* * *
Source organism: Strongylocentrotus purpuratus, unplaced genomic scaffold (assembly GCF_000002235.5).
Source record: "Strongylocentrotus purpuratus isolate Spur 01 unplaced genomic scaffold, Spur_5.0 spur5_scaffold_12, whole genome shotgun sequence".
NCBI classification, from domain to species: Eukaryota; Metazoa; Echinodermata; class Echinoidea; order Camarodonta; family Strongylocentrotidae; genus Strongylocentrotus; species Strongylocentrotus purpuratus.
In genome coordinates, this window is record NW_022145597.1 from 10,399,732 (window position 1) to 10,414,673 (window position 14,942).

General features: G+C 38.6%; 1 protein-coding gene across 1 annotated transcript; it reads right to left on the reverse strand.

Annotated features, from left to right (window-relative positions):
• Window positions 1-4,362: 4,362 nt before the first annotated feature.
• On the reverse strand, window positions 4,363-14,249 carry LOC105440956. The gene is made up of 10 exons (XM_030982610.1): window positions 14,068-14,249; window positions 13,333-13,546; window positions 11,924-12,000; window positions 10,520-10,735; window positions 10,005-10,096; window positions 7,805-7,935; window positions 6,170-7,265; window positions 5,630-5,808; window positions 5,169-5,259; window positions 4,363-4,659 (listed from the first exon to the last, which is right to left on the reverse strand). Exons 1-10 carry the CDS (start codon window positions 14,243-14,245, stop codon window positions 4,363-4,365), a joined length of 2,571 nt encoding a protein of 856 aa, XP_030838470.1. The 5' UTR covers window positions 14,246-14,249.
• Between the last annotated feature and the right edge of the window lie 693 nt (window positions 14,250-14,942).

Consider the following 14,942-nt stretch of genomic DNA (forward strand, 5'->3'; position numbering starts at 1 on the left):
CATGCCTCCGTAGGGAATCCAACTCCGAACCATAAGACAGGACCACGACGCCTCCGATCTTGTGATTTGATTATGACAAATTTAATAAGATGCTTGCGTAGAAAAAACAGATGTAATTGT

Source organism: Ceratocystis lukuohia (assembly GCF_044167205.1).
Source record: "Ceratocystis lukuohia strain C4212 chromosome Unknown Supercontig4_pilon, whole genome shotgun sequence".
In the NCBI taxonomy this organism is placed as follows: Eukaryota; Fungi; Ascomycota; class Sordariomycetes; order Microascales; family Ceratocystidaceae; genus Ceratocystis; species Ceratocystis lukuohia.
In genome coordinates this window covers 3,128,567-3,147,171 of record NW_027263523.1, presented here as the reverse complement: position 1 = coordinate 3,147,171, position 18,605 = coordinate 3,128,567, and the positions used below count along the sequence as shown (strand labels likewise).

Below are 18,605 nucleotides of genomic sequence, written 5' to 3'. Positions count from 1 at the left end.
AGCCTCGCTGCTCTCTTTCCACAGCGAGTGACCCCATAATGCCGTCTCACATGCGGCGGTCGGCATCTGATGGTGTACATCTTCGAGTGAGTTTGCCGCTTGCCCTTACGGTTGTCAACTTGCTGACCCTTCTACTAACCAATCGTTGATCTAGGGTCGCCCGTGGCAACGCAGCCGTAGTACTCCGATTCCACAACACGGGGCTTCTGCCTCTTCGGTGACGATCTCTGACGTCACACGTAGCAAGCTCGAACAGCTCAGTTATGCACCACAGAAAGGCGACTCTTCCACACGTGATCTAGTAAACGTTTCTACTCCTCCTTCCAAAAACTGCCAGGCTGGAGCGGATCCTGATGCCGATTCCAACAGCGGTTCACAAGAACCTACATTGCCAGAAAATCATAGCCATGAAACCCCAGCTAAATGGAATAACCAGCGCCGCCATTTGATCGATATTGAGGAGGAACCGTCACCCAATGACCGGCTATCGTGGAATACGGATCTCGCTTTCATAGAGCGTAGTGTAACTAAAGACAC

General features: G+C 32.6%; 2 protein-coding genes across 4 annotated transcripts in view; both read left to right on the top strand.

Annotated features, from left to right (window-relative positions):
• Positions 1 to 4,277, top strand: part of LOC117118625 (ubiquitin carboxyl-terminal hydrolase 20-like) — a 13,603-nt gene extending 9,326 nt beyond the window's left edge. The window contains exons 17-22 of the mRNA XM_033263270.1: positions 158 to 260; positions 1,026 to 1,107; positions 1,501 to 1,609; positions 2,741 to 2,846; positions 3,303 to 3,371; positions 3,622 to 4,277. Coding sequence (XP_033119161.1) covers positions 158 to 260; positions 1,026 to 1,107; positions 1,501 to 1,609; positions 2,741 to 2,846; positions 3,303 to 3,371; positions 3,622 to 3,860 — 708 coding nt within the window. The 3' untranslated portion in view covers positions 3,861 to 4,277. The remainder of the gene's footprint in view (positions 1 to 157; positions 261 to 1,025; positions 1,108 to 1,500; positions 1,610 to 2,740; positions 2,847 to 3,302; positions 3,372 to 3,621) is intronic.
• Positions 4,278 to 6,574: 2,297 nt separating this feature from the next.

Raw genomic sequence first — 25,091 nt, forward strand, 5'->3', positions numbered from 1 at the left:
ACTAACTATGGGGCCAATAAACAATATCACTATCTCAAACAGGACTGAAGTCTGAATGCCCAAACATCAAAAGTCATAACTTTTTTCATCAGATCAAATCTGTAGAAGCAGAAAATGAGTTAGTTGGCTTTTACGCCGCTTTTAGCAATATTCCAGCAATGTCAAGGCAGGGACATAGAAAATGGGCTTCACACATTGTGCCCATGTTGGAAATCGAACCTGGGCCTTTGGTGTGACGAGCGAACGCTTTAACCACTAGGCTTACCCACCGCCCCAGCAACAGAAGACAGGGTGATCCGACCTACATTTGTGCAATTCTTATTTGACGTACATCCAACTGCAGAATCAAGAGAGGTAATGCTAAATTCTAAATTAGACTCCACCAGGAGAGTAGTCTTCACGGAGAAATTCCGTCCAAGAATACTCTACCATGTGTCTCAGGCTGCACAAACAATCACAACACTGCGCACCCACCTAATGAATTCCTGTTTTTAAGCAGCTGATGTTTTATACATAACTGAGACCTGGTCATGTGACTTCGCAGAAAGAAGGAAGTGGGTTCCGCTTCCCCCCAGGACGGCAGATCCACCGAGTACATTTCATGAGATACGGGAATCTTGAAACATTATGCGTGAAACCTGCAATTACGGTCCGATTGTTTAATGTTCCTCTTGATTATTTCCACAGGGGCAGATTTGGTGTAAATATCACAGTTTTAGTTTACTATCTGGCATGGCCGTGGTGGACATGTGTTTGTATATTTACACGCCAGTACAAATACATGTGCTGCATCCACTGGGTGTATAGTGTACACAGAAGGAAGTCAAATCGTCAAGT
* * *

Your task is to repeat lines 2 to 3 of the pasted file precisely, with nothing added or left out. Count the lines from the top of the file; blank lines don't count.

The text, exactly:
Source record: "Strongylocentrotus purpuratus isolate Spur 01 unplaced genomic scaffold, Spur_5.0 spur5_scaffold_12, whole genome shotgun sequence".
NCBI classification, from domain to species: Eukaryota; Metazoa; Echinodermata; class Echinoidea; order Camarodonta; family Strongylocentrotidae; genus Strongylocentrotus; species Strongylocentrotus purpuratus.